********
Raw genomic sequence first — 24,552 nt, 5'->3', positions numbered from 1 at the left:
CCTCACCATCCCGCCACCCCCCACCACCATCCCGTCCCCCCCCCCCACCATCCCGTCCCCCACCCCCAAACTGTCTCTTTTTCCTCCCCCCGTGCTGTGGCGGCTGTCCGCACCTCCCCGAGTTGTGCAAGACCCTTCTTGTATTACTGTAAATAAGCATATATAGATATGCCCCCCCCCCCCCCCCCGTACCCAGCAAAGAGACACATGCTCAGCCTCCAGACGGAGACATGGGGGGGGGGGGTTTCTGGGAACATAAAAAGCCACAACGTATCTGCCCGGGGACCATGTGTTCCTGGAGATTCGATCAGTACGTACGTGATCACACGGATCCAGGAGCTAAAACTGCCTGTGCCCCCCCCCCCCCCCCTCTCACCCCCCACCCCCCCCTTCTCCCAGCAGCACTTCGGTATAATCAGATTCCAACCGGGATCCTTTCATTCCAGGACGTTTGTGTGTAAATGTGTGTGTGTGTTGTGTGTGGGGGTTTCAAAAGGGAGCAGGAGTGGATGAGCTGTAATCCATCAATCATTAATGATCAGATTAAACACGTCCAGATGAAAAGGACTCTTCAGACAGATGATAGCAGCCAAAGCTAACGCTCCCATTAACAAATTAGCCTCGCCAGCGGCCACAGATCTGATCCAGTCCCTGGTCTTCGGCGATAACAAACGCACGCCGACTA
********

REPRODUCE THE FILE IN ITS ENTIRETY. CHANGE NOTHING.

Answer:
Raw genomic sequence first — 24,552 nt, 5'->3', positions numbered from 1 at the left:
CCTCACCATCCCGCCACCCCCCACCACCATCCCGTCCCCCCCCCCCACCATCCCGTCCCCCACCCCCAAACTGTCTCTTTTTCCTCCCCCCGTGCTGTGGCGGCTGTCCGCACCTCCCCGAGTTGTGCAAGACCCTTCTTGTATTACTGTAAATAAGCATATATAGATATGCCCCCCCCCCCCCCCCCGTACCCAGCAAAGAGACACATGCTCAGCCTCCAGACGGAGACATGGGGGGGGGGGGTTTCTGGGAACATAAAAAGCCACAACGTATCTGCCCGGGGACCATGTGTTCCTGGAGATTCGATCAGTACGTACGTGATCACACGGATCCAGGAGCTAAAACTGCCTGTGCCCCCCCCCCCCCCCCTCTCACCCCCCACCCCCCCCTTCTCCCAGCAGCACTTCGGTATAATCAGATTCCAACCGGGATCCTTTCATTCCAGGACGTTTGTGTGTAAATGTGTGTGTGTGTTGTGTGTGGGGGTTTCAAAAGGGAGCAGGAGTGGATGAGCTGTAATCCATCAATCATTAATGATCAGATTAAACACGTCCAGATGAAAAGGACTCTTCAGACAGATGATAGCAGCCAAAGCTAACGCTCCCATTAACAAATTAGCCTCGCCAGCGGCCACAGATCTGATCCAGTCCCTGGTCTTCGGCGATAACAAACGCACGCCGACTA